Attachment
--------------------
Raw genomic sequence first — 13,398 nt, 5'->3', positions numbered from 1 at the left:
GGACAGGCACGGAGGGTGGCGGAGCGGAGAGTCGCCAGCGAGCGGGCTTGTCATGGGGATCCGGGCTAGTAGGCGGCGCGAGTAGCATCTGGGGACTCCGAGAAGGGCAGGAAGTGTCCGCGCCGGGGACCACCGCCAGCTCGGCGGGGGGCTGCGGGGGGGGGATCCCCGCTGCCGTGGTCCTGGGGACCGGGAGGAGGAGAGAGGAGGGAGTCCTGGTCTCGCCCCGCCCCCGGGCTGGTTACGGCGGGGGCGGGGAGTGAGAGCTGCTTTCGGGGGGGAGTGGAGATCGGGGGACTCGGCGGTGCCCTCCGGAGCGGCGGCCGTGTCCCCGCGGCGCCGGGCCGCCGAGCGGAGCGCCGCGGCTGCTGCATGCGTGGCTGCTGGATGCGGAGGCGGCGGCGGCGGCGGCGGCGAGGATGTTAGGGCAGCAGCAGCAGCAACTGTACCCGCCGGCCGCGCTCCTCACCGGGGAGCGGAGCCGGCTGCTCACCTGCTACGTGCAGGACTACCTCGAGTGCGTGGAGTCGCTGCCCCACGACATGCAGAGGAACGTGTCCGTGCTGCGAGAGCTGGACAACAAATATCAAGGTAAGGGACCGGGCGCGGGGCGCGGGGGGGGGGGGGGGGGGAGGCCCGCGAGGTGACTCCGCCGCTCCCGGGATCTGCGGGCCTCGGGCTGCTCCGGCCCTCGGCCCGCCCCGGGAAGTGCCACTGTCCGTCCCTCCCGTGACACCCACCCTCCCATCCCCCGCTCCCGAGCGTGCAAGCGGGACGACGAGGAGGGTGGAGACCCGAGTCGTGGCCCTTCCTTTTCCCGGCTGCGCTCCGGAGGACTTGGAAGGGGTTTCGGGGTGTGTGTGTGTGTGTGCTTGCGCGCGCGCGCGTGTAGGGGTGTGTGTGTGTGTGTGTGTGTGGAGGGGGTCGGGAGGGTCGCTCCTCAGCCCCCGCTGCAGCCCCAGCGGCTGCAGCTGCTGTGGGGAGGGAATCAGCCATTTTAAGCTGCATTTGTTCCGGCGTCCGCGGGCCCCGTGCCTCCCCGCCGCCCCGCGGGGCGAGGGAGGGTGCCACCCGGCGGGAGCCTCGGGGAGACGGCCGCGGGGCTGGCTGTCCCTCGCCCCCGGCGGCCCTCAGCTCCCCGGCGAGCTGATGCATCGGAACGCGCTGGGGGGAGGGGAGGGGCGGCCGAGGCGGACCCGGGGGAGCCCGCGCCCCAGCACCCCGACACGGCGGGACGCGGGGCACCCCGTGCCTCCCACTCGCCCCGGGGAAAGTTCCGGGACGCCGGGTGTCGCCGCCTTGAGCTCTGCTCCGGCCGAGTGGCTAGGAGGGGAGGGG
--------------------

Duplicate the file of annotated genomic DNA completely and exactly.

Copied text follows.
Raw genomic sequence first — 13,398 nt, 5'->3', positions numbered from 1 at the left:
GGACAGGCACGGAGGGTGGCGGAGCGGAGAGTCGCCAGCGAGCGGGCTTGTCATGGGGATCCGGGCTAGTAGGCGGCGCGAGTAGCATCTGGGGACTCCGAGAAGGGCAGGAAGTGTCCGCGCCGGGGACCACCGCCAGCTCGGCGGGGGGCTGCGGGGGGGGGATCCCCGCTGCCGTGGTCCTGGGGACCGGGAGGAGGAGAGAGGAGGGAGTCCTGGTCTCGCCCCGCCCCCGGGCTGGTTACGGCGGGGGCGGGGAGTGAGAGCTGCTTTCGGGGGGGAGTGGAGATCGGGGGACTCGGCGGTGCCCTCCGGAGCGGCGGCCGTGTCCCCGCGGCGCCGGGCCGCCGAGCGGAGCGCCGCGGCTGCTGCATGCGTGGCTGCTGGATGCGGAGGCGGCGGCGGCGGCGGCGGCGAGGATGTTAGGGCAGCAGCAGCAGCAACTGTACCCGCCGGCCGCGCTCCTCACCGGGGAGCGGAGCCGGCTGCTCACCTGCTACGTGCAGGACTACCTCGAGTGCGTGGAGTCGCTGCCCCACGACATGCAGAGGAACGTGTCCGTGCTGCGAGAGCTGGACAACAAATATCAAGGTAAGGGACCGGGCGCGGGGCGCGGGGGGGGGGGGGGGGGGAGGCCCGCGAGGTGACTCCGCCGCTCCCGGGATCTGCGGGCCTCGGGCTGCTCCGGCCCTCGGCCCGCCCCGGGAAGTGCCACTGTCCGTCCCTCCCGTGACACCCACCCTCCCATCCCCCGCTCCCGAGCGTGCAAGCGGGACGACGAGGAGGGTGGAGACCCGAGTCGTGGCCCTTCCTTTTCCCGGCTGCGCTCCGGAGGACTTGGAAGGGGTTTCGGGGTGTGTGTGTGTGTGTGCTTGCGCGCGCGCGCGTGTAGGGGTGTGTGTGTGTGTGTGTGTGTGGAGGGGGTCGGGAGGGTCGCTCCTCAGCCCCCGCTGCAGCCCCAGCGGCTGCAGCTGCTGTGGGGAGGGAATCAGCCATTTTAAGCTGCATTTGTTCCGGCGTCCGCGGGCCCCGTGCCTCCCCGCCGCCCCGCGGGGCGAGGGAGGGTGCCACCCGGCGGGAGCCTCGGGGAGACGGCCGCGGGGCTGGCTGTCCCTCGCCCCCGGCGGCCCTCAGCTCCCCGGCGAGCTGATGCATCGGAACGCGCTGGGGGGAGGGGAGGGGCGGCCGAGGCGGACCCGGGGGAGCCCGCGCCCCAGCACCCCGACACGGCGGGACGCGGGGCACCCCGTGCCTCCCACTCGCCCCGGGGAAAGTTCCGGGACGCCGGGTGTCGCCGCCTTGAGCTCTGCTCCGGCCGAGTGGCTAGGAGGGGAGGGG